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I’m going back

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Kole Omotoso

I’m going back to my native land Never again shall I roam! (2ce)
I have been to hell here,
I have been in purgatory!
I’m going back to my native land
Never again shall I rome!

This was Mr. Dafida Trouble speaking liberally about his grandfather, the original Mr. Trouble The First. We had words to this tune. It was simple:

I’m going back to my native land

Never again shall I roam. (There was no rome there then when the song was taught at primary school).
I have been to London,
I have been to New York
I have been to French Paris!
I’m going back to my native land.
Never again shall I roam!

When Dafida pointed this discrepancy out to his grandfather the old man smiled his usual bitter smile. He felt like going on one of his hubby horses – the limitations of the human tongue to say what volumes of things one can say in this place world and time eternal. And don’t mention semiotics to Mr. Trouble The First. For when every other human part has become tongues speaking the world to the world where is the instrument to record all? No, he would stick to the song.

He asked his grandson why “home” rhymes with “roam” in English but “ile” relates to “ilẹ” in Yoruba? Where is home? This place, our home today, will it be our home tomorrow? This street will change. The name will change. The buildings will change. Where will our home be tomorrow?

Dafida could not answer. He did not know when the next question escaped his mouth: Where does Trouble come from?
Trouble comes from everywhere. From everything. From everybody. Trouble. . .

Dafida cried out: “I mean the name Trouble! Grandfather!!”

The grandfather hemmed and hummed. It is a long story and it is part of this narrative of the song about going home and putting a stop to roaming. The name means questioner, the one who must ask questions. But then he who asks questions tends to be seen as questioning what exists.

The questioner wants something else. And something else which does not yet exist causes trouble. So, I was known, a priori, trouble-maker.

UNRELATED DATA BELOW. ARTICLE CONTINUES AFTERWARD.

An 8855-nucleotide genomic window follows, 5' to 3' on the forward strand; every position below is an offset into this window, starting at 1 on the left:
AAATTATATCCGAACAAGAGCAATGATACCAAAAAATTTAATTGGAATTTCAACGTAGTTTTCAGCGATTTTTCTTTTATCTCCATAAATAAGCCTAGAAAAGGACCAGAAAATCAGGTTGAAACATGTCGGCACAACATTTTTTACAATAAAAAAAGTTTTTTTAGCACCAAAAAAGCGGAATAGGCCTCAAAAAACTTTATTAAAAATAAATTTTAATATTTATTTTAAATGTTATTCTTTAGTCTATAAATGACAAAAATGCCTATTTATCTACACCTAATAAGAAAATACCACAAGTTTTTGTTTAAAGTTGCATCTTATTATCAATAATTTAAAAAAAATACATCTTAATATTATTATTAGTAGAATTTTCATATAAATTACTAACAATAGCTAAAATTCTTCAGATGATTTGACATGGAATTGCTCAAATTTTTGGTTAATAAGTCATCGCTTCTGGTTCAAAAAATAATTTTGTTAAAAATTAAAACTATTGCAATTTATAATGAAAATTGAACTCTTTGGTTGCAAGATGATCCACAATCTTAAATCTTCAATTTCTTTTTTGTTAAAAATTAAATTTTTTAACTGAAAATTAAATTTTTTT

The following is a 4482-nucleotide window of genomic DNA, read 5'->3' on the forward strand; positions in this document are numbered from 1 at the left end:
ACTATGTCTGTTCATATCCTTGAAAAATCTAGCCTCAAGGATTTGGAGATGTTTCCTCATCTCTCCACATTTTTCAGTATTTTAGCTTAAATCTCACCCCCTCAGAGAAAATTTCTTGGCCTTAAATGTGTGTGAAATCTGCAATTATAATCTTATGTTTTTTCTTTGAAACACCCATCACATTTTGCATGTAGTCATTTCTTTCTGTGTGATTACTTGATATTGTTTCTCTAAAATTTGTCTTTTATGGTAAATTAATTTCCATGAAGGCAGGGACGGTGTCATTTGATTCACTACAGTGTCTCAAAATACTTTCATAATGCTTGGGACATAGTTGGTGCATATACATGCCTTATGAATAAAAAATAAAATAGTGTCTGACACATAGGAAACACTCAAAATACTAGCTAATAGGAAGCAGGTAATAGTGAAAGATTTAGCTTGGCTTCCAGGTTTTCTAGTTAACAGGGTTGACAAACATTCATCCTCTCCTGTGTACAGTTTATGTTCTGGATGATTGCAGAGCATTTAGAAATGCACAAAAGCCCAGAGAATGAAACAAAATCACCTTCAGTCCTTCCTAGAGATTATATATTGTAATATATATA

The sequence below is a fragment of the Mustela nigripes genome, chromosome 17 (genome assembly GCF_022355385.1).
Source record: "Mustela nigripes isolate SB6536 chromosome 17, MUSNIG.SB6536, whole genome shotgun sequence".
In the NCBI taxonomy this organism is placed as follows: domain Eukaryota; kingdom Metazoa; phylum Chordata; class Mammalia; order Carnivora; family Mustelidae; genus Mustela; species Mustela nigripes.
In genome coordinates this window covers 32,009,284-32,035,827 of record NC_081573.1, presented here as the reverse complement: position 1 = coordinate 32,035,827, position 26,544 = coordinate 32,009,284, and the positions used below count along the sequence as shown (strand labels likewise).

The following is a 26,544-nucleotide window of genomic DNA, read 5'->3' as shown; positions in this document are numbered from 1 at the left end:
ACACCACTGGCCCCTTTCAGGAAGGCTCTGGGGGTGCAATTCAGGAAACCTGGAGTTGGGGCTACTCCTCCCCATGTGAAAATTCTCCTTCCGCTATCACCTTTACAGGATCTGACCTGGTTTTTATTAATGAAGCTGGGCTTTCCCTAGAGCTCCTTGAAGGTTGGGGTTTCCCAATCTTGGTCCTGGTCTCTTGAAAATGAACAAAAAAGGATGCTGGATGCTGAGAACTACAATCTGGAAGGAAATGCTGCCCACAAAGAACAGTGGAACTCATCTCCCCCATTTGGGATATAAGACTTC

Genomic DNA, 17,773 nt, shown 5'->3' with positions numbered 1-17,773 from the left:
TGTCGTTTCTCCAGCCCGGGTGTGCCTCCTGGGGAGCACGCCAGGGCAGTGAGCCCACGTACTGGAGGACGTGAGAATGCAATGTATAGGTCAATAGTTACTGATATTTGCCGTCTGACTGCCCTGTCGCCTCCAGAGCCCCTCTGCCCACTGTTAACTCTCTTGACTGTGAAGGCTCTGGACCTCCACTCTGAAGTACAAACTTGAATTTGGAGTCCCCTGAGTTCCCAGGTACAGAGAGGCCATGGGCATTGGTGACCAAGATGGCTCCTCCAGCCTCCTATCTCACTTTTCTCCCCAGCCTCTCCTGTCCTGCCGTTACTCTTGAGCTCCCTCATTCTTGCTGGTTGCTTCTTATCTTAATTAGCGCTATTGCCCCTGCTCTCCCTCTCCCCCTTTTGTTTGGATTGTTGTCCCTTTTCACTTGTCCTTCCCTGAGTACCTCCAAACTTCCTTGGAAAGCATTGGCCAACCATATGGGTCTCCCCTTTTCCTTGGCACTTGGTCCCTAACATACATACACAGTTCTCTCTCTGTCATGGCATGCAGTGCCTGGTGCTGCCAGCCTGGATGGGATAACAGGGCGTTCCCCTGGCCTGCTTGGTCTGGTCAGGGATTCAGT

Now at what point does a trouble-maker become the Trouble he makes? Dafida said he didn’t know. His grandfather said the trouble-maker becomes the trouble he makes when he asks questions about himself, questions which only others can answer. Others like his mother, first and foremost.

Then his father. Then others who are confidants of both of them together and separately. Expanding everywhere until nobody knows the question any more. But back to the song!

Not so fast! Granddad! Origin of Trouble and I don’t mean the generic noun.

It is a quick story. We are Kingmakers, we are not Kings. One person was put forward for King. We asked for his story.

The narrators told some woolly story that had neither beginning or end, neither head nor tail. I asked who fathered his father. The King makers refused to entertain that question. I left the gathering.

The person was made King and I was asked to prostrate for him. I refused. I was accused of making myself a King. And since there cannot be two Kings on the throne you must die! I was not alone. Majority of Kingmakers supported me. They could not kill all of us. They exiled us, not to a place of our own choosing where we would set up alternative Kingmaking system.

No! Each of us and his family were sent to their cities and towns. Messengers went and informed our hosts that we were trouble and his followers. Now to the song.

I’m going back to my native land
Never again shall I rome.
I’ve been to hell here
I have been to purgatory,
I have been in-between!!!
I’m going back to my native land.
Never again shall I roam!

Home is not fixed as long as we are on Earth. You have heard of the Ifa divination narrative:
Here is home,
There is home.
Everywhere is home.
Ifa divination was made for the roamer.

The roamer was going to Edo Ibini. He wanted Ifa to tell him if he would find a home and be prosperous. Ifa divined for him the verse of the fortunate roamer who arrives on the day of dividing the wealth of the late King. On that day, the fortunate roamer gets half the wealth of the late King and settles in the city of Ibini.
Here is home
There is home
Everywhere is home.
They made sacrifice. It happened as Ifa said it would happen.
They danced. They sand here is, there is home, everywhere is home.

So, my song, my grandsong, is not about home here on Earth.

Our collective Wisdom, gathered in the volumes of Ifa divination poetry tells me that the earth is a market place. Our lives are transitions lived in the market place. This is the place of show. It is the place of our heroics. It is the place of our failures. Our wealth here cannot go home with us. It stays in the market to be re-distributed in the market place. Everyone in the market benefits from our successes just as everyone suffers from our failures.

And where then is this home you are returning to, grandfather?
That Wisdom I was speaking about says this Earth is a market place and Heaven is our home. What is the nature of that home? Nobody knows. We all try to imagine a place that would contain our spirit eternally! Which architect had ever built a city where there is no eating and no drinking? Which town planner has had to conceive a city without strive and no contestation? Without stomach infrastructure there is no need for any other infrastructure! There will be no Kingmaking. There will be no place for Kingmakers. We speak of the land of blessings, the holy land and the land of eternal beauty. We speak always of its glory. It would be sweet to quit roaming and get to our native land!

bankole.omotoso@elizadeuniversity.edu.ng


In this article:
Mr. DafidaMr. Trouble
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